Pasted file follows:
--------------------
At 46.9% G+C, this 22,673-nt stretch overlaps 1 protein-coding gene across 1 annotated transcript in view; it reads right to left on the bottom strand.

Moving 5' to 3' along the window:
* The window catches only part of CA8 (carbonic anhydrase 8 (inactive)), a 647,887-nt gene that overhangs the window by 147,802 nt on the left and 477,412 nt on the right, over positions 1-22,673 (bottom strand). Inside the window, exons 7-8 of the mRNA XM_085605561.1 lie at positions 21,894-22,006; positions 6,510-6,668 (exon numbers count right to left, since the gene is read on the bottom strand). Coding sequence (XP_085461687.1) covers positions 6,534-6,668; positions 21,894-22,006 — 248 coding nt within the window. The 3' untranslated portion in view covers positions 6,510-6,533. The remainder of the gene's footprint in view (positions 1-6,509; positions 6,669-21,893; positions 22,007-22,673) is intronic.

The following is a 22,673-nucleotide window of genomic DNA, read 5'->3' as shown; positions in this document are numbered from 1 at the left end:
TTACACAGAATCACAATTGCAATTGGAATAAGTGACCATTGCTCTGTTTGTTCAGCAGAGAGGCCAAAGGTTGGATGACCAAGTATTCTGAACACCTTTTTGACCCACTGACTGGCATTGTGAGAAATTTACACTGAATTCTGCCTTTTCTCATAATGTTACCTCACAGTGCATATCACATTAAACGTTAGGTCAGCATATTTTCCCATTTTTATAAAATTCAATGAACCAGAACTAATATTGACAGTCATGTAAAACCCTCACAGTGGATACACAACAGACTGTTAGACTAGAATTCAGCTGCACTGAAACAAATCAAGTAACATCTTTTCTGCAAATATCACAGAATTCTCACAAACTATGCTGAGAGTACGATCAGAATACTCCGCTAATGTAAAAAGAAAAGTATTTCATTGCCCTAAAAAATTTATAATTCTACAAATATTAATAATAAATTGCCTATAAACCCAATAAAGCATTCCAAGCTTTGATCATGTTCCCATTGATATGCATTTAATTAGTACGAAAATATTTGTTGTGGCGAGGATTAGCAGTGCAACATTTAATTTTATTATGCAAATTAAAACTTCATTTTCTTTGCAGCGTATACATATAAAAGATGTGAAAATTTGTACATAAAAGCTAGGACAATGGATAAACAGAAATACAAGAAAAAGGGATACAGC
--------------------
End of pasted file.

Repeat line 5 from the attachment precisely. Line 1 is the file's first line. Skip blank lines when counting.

TTACACAGAATCACAATTGCAATTGGAATAAGTGACCATTGCTCTGTTTGTTCAGCAGAGAGGCCAAAGGTTGGATGACCAAGTATTCTGAACACCTTTTTGACCCACTGACTGGCATTGTGAGAAATTTACACTGAATTCTGCCTTTTCTCATAATGTTACCTCACAGTGCATATCACATTAAACGTTAGGTCAGCATATTTTCCCATTTTTATAAAATTCAATGAACCAGAACTAATATTGACAGTCATGTAAAACCCTCACAGTGGATACACAACAGACTGTTAGACTAGAATTCAGCTGCACTGAAACAAATCAAGTAACATCTTTTCTGCAAATATCACAGAATTCTCACAAACTATGCTGAGAGTACGATCAGAATACTCCGCTAATGTAAAAAGAAAAGTATTTCATTGCCCTAAAAAATTTATAATTCTACAAATATTAATAATAAATTGCCTATAAACCCAATAAAGCATTCCAAGCTTTGATCATGTTCCCATTGATATGCATTTAATTAGTACGAAAATATTTGTTGTGGCGAGGATTAGCAGTGCAACATTTAATTTTATTATGCAAATTAAAACTTCATTTTCTTTGCAGCGTATACATATAAAAGATGTGAAAATTTGTACATAAAAGCTAGGACAATGGATAAACAGAAATACAAGAAAAAGGGATACAGC